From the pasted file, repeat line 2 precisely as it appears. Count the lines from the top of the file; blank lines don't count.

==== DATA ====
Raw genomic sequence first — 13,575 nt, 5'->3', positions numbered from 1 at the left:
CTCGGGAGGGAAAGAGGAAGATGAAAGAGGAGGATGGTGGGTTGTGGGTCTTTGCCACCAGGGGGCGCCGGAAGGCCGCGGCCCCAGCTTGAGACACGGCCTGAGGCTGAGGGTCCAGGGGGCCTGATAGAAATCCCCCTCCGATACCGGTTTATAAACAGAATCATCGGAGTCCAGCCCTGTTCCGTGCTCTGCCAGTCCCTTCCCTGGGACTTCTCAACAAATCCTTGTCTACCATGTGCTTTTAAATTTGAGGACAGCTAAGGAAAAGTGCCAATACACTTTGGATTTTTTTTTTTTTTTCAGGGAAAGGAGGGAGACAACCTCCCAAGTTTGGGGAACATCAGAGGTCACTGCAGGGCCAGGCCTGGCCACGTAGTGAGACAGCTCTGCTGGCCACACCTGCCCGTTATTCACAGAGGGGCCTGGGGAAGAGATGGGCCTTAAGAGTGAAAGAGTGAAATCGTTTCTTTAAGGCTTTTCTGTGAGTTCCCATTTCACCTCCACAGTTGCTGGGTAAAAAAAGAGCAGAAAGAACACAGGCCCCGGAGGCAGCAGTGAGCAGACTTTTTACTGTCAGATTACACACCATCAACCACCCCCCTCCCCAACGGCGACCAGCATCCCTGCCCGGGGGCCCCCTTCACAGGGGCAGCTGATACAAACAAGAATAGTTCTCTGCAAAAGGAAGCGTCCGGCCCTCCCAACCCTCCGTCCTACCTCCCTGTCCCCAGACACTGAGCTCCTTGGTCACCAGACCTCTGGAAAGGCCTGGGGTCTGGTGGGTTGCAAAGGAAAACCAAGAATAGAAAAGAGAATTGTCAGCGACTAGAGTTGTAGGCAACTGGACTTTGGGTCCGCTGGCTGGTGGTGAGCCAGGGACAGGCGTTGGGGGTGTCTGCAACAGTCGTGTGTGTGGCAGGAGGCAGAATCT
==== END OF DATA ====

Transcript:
CTCGGGAGGGAAAGAGGAAGATGAAAGAGGAGGATGGTGGGTTGTGGGTCTTTGCCACCAGGGGGCGCCGGAAGGCCGCGGCCCCAGCTTGAGACACGGCCTGAGGCTGAGGGTCCAGGGGGCCTGATAGAAATCCCCCTCCGATACCGGTTTATAAACAGAATCATCGGAGTCCAGCCCTGTTCCGTGCTCTGCCAGTCCCTTCCCTGGGACTTCTCAACAAATCCTTGTCTACCATGTGCTTTTAAATTTGAGGACAGCTAAGGAAAAGTGCCAATACACTTTGGATTTTTTTTTTTTTTTCAGGGAAAGGAGGGAGACAACCTCCCAAGTTTGGGGAACATCAGAGGTCACTGCAGGGCCAGGCCTGGCCACGTAGTGAGACAGCTCTGCTGGCCACACCTGCCCGTTATTCACAGAGGGGCCTGGGGAAGAGATGGGCCTTAAGAGTGAAAGAGTGAAATCGTTTCTTTAAGGCTTTTCTGTGAGTTCCCATTTCACCTCCACAGTTGCTGGGTAAAAAAAGAGCAGAAAGAACACAGGCCCCGGAGGCAGCAGTGAGCAGACTTTTTACTGTCAGATTACACACCATCAACCACCCCCCTCCCCAACGGCGACCAGCATCCCTGCCCGGGGGCCCCCTTCACAGGGGCAGCTGATACAAACAAGAATAGTTCTCTGCAAAAGGAAGCGTCCGGCCCTCCCAACCCTCCGTCCTACCTCCCTGTCCCCAGACACTGAGCTCCTTGGTCACCAGACCTCTGGAAAGGCCTGGGGTCTGGTGGGTTGCAAAGGAAAACCAAGAATAGAAAAGAGAATTGTCAGCGACTAGAGTTGTAGGCAACTGGACTTTGGGTCCGCTGGCTGGTGGTGAGCCAGGGACAGGCGTTGGGGGTGTCTGCAACAGTCGTGTGTGTGGCAGGAGGCAGAATCT